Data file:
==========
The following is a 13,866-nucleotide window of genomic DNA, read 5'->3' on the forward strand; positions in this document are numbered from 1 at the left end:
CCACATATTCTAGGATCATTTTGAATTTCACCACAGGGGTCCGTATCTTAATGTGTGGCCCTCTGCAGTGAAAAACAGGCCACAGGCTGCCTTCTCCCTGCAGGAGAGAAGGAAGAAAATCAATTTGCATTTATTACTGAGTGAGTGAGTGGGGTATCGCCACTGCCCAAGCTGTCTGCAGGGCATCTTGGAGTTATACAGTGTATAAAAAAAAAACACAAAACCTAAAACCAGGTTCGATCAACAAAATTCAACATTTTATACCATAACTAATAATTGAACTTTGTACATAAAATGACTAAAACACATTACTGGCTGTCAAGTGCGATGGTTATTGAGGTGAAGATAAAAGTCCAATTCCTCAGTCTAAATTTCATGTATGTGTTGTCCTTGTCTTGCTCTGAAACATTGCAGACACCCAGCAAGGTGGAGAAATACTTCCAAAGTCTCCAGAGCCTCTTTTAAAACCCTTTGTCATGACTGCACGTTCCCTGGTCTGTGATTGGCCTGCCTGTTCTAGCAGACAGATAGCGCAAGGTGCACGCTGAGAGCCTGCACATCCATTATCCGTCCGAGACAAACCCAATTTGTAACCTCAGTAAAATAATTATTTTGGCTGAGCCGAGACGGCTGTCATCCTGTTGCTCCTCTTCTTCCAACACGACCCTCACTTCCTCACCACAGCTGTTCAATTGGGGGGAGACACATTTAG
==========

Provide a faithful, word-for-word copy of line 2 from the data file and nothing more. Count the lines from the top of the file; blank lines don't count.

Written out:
CCACATATTCTAGGATCATTTTGAATTTCACCACAGGGGTCCGTATCTTAATGTGTGGCCCTCTGCAGTGAAAAACAGGCCACAGGCTGCCTTCTCCCTGCAGGAGAGAAGGAAGAAAATCAATTTGCATTTATTACTGAGTGAGTGAGTGGGGTATCGCCACTGCCCAAGCTGTCTGCAGGGCATCTTGGAGTTATACAGTGTATAAAAAAAAAACACAAAACCTAAAACCAGGTTCGATCAACAAAATTCAACATTTTATACCATAACTAATAATTGAACTTTGTACATAAAATGACTAAAACACATTACTGGCTGTCAAGTGCGATGGTTATTGAGGTGAAGATAAAAGTCCAATTCCTCAGTCTAAATTTCATGTATGTGTTGTCCTTGTCTTGCTCTGAAACATTGCAGACACCCAGCAAGGTGGAGAAATACTTCCAAAGTCTCCAGAGCCTCTTTTAAAACCCTTTGTCATGACTGCACGTTCCCTGGTCTGTGATTGGCCTGCCTGTTCTAGCAGACAGATAGCGCAAGGTGCACGCTGAGAGCCTGCACATCCATTATCCGTCCGAGACAAACCCAATTTGTAACCTCAGTAAAATAATTATTTTGGCTGAGCCGAGACGGCTGTCATCCTGTTGCTCCTCTTCTTCCAACACGACCCTCACTTCCTCACCACAGCTGTTCAATTGGGGGGAGACACATTTAG